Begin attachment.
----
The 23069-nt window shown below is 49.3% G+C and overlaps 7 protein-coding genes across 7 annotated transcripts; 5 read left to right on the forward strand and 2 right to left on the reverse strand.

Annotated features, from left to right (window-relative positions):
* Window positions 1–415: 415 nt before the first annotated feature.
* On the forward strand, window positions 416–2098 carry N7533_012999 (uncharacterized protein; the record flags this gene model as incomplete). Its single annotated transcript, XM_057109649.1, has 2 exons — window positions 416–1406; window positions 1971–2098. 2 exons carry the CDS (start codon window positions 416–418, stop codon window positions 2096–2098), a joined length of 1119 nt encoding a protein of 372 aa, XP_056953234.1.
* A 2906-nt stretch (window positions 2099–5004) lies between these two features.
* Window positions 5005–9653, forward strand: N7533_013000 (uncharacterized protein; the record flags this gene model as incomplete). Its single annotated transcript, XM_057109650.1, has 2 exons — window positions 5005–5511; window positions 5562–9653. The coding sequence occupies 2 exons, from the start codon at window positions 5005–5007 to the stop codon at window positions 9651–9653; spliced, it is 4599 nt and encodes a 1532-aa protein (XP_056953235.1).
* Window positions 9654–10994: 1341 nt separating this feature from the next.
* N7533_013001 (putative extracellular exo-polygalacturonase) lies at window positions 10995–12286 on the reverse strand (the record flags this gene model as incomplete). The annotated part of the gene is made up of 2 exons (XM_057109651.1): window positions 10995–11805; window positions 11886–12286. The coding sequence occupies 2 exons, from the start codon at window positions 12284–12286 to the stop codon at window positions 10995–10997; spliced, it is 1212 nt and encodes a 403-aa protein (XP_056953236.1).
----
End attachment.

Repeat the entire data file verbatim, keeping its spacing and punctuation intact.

The 23069-nt window shown below is 49.3% G+C and overlaps 7 protein-coding genes across 7 annotated transcripts; 5 read left to right on the forward strand and 2 right to left on the reverse strand.

Annotated features, from left to right (window-relative positions):
* Window positions 1–415: 415 nt before the first annotated feature.
* On the forward strand, window positions 416–2098 carry N7533_012999 (uncharacterized protein; the record flags this gene model as incomplete). Its single annotated transcript, XM_057109649.1, has 2 exons — window positions 416–1406; window positions 1971–2098. 2 exons carry the CDS (start codon window positions 416–418, stop codon window positions 2096–2098), a joined length of 1119 nt encoding a protein of 372 aa, XP_056953234.1.
* A 2906-nt stretch (window positions 2099–5004) lies between these two features.
* Window positions 5005–9653, forward strand: N7533_013000 (uncharacterized protein; the record flags this gene model as incomplete). Its single annotated transcript, XM_057109650.1, has 2 exons — window positions 5005–5511; window positions 5562–9653. The coding sequence occupies 2 exons, from the start codon at window positions 5005–5007 to the stop codon at window positions 9651–9653; spliced, it is 4599 nt and encodes a 1532-aa protein (XP_056953235.1).
* Window positions 9654–10994: 1341 nt separating this feature from the next.
* N7533_013001 (putative extracellular exo-polygalacturonase) lies at window positions 10995–12286 on the reverse strand (the record flags this gene model as incomplete). The annotated part of the gene is made up of 2 exons (XM_057109651.1): window positions 10995–11805; window positions 11886–12286. The coding sequence occupies 2 exons, from the start codon at window positions 12284–12286 to the stop codon at window positions 10995–10997; spliced, it is 1212 nt and encodes a 403-aa protein (XP_056953236.1).